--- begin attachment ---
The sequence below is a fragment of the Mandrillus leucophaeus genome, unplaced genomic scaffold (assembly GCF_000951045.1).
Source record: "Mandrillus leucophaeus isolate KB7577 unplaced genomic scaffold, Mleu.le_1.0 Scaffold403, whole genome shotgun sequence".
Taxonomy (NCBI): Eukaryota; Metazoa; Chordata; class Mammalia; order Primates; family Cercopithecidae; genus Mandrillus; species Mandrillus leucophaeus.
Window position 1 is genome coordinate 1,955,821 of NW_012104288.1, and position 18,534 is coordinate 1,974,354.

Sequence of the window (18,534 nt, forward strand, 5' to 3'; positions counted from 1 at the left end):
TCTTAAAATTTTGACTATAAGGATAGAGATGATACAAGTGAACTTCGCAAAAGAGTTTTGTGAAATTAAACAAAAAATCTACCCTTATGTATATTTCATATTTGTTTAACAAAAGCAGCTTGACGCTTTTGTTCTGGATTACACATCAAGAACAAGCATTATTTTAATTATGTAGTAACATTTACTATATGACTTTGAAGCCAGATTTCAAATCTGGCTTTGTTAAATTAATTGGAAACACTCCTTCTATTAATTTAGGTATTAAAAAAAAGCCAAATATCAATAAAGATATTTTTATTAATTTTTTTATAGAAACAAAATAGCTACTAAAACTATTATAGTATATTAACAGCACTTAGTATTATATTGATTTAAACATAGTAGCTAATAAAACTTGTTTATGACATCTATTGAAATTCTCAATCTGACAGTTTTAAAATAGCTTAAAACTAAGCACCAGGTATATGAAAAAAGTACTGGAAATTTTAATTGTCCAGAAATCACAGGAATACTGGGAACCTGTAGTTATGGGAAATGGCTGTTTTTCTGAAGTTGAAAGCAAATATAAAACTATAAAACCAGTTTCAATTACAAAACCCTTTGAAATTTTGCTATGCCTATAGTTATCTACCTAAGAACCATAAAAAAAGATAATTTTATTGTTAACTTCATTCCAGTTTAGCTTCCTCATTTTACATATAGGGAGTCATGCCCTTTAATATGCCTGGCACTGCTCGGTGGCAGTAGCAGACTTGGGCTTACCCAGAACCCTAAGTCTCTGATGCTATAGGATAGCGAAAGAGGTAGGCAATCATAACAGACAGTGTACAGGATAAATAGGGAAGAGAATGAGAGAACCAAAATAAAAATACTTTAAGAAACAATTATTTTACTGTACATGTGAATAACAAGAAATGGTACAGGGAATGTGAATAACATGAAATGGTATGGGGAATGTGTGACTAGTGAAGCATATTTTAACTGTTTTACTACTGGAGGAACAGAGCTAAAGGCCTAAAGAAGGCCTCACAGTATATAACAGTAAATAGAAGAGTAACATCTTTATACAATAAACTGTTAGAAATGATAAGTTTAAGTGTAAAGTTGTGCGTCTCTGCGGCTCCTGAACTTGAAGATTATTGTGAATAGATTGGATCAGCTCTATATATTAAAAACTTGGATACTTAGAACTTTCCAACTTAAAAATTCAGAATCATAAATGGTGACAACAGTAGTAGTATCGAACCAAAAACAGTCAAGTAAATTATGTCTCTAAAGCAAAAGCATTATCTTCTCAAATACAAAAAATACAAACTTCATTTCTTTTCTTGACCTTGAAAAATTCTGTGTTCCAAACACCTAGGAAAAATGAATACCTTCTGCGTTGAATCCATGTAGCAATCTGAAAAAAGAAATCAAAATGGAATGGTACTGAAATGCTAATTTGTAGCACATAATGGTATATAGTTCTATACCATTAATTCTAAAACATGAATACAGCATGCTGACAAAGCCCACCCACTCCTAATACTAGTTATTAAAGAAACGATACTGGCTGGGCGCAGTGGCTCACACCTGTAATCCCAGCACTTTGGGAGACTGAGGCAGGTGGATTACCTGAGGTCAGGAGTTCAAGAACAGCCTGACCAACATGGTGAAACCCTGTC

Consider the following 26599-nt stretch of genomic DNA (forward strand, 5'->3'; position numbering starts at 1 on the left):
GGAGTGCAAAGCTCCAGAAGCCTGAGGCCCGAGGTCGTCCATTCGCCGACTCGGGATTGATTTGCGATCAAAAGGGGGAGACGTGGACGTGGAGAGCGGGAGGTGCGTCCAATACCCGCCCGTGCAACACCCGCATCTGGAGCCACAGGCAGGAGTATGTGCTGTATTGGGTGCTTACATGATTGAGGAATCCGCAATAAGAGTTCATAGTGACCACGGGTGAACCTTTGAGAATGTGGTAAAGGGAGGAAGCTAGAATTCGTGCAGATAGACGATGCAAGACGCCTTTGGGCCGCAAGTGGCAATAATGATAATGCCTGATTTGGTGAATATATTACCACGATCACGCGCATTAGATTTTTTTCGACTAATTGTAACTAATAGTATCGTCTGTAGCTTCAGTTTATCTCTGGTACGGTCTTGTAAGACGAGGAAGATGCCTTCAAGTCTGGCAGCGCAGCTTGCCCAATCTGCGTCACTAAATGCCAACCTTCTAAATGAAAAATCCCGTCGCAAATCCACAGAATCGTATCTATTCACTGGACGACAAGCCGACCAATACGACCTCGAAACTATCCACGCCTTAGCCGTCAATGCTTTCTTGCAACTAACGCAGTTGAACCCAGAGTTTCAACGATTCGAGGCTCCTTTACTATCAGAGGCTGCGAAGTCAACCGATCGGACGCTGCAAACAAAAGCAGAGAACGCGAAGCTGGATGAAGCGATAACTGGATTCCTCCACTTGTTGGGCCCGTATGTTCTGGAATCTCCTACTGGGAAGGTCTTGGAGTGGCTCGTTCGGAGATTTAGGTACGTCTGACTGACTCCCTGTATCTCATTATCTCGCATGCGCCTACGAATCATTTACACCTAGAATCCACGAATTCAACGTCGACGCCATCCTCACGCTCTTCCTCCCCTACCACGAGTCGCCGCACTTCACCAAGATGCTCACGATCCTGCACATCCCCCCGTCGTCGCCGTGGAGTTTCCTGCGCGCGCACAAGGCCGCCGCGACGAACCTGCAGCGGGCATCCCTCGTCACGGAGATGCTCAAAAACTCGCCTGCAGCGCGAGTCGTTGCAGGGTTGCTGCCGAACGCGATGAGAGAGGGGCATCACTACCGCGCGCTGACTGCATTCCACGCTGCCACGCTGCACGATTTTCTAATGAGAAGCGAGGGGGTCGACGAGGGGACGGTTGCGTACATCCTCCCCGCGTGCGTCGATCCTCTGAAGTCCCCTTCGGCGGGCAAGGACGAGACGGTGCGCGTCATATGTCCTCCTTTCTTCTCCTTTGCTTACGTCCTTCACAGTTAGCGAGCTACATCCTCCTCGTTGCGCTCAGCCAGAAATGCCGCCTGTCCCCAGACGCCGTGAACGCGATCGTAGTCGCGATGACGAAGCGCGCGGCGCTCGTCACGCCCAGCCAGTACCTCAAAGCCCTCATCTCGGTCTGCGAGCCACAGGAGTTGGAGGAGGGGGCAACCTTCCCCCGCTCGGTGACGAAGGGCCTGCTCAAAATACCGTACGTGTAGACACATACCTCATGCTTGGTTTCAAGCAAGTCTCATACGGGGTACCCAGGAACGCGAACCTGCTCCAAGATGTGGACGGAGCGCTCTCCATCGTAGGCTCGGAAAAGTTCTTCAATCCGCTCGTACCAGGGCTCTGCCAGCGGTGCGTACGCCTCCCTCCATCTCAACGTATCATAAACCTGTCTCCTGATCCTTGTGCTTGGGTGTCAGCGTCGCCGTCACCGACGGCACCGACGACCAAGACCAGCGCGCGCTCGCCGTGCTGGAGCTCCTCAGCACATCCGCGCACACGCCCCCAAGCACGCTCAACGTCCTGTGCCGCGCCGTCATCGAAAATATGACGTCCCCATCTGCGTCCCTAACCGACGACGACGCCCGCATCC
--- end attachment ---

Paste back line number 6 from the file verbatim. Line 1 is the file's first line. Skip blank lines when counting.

TCTTAAAATTTTGACTATAAGGATAGAGATGATACAAGTGAACTTCGCAAAAGAGTTTTGTGAAATTAAACAAAAAATCTACCCTTATGTATATTTCATATTTGTTTAACAAAAGCAGCTTGACGCTTTTGTTCTGGATTACACATCAAGAACAAGCATTATTTTAATTATGTAGTAACATTTACTATATGACTTTGAAGCCAGATTTCAAATCTGGCTTTGTTAAATTAATTGGAAACACTCCTTCTATTAATTTAGGTATTAAAAAAAAGCCAAATATCAATAAAGATATTTTTATTAATTTTTTTATAGAAACAAAATAGCTACTAAAACTATTATAGTATATTAACAGCACTTAGTATTATATTGATTTAAACATAGTAGCTAATAAAACTTGTTTATGACATCTATTGAAATTCTCAATCTGACAGTTTTAAAATAGCTTAAAACTAAGCACCAGGTATATGAAAAAAGTACTGGAAATTTTAATTGTCCAGAAATCACAGGAATACTGGGAACCTGTAGTTATGGGAAATGGCTGTTTTTCTGAAGTTGAAAGCAAATATAAAACTATAAAACCAGTTTCAATTACAAAACCCTTTGAAATTTTGCTATGCCTATAGTTATCTACCTAAGAACCATAAAAAAAGATAATTTTATTGTTAACTTCATTCCAGTTTAGCTTCCTCATTTTACATATAGGGAGTCATGCCCTTTAATATGCCTGGCACTGCTCGGTGGCAGTAGCAGACTTGGGCTTACCCAGAACCCTAAGTCTCTGATGCTATAGGATAGCGAAAGAGGTAGGCAATCATAACAGACAGTGTACAGGATAAATAGGGAAGAGAATGAGAGAACCAAAATAAAAATACTTTAAGAAACAATTATTTTACTGTACATGTGAATAACAAGAAATGGTACAGGGAATGTGAATAACATGAAATGGTATGGGGAATGTGTGACTAGTGAAGCATATTTTAACTGTTTTACTACTGGAGGAACAGAGCTAAAGGCCTAAAGAAGGCCTCACAGTATATAACAGTAAATAGAAGAGTAACATCTTTATACAATAAACTGTTAGAAATGATAAGTTTAAGTGTAAAGTTGTGCGTCTCTGCGGCTCCTGAACTTGAAGATTATTGTGAATAGATTGGATCAGCTCTATATATTAAAAACTTGGATACTTAGAACTTTCCAACTTAAAAATTCAGAATCATAAATGGTGACAACAGTAGTAGTATCGAACCAAAAACAGTCAAGTAAATTATGTCTCTAAAGCAAAAGCATTATCTTCTCAAATACAAAAAATACAAACTTCATTTCTTTTCTTGACCTTGAAAAATTCTGTGTTCCAAACACCTAGGAAAAATGAATACCTTCTGCGTTGAATCCATGTAGCAATCTGAAAAAAGAAATCAAAATGGAATGGTACTGAAATGCTAATTTGTAGCACATAATGGTATATAGTTCTATACCATTAATTCTAAAACATGAATACAGCATGCTGACAAAGCCCACCCACTCCTAATACTAGTTATTAAAGAAACGATACTGGCTGGGCGCAGTGGCTCACACCTGTAATCCCAGCACTTTGGGAGACTGAGGCAGGTGGATTACCTGAGGTCAGGAGTTCAAGAACAGCCTGACCAACATGGTGAAACCCTGTC